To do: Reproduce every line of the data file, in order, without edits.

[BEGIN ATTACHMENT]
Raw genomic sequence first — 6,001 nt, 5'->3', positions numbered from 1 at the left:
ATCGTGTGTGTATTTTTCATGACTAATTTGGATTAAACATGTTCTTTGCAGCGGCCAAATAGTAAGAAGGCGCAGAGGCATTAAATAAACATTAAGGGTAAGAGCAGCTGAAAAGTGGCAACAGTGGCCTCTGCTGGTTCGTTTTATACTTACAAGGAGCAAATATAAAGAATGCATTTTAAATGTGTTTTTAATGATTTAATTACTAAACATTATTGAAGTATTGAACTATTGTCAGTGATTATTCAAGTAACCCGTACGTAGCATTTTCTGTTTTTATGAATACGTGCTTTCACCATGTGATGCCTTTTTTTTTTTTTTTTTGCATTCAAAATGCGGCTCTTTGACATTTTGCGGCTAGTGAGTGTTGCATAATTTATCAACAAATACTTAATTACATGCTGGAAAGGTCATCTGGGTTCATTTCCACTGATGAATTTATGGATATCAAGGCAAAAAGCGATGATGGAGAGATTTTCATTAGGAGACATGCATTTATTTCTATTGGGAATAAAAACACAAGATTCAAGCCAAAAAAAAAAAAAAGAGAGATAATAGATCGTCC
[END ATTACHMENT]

Raw genomic sequence first — 6,001 nt, 5'->3', positions numbered from 1 at the left:
ATCGTGTGTGTATTTTTCATGACTAATTTGGATTAAACATGTTCTTTGCAGCGGCCAAATAGTAAGAAGGCGCAGAGGCATTAAATAAACATTAAGGGTAAGAGCAGCTGAAAAGTGGCAACAGTGGCCTCTGCTGGTTCGTTTTATACTTACAAGGAGCAAATATAAAGAATGCATTTTAAATGTGTTTTTAATGATTTAATTACTAAACATTATTGAAGTATTGAACTATTGTCAGTGATTATTCAAGTAACCCGTACGTAGCATTTTCTGTTTTTATGAATACGTGCTTTCACCATGTGATGCCTTTTTTTTTTTTTTTTTGCATTCAAAATGCGGCTCTTTGACATTTTGCGGCTAGTGAGTGTTGCATAATTTATCAACAAATACTTAATTACATGCTGGAAAGGTCATCTGGGTTCATTTCCACTGATGAATTTATGGATATCAAGGCAAAAAGCGATGATGGAGAGATTTTCATTAGGAGACATGCATTTATTTCTATTGGGAATAAAAACACAAGATTCAAGCCAAAAAAAAAAAAAAGAGAGATAATAGATCGTCC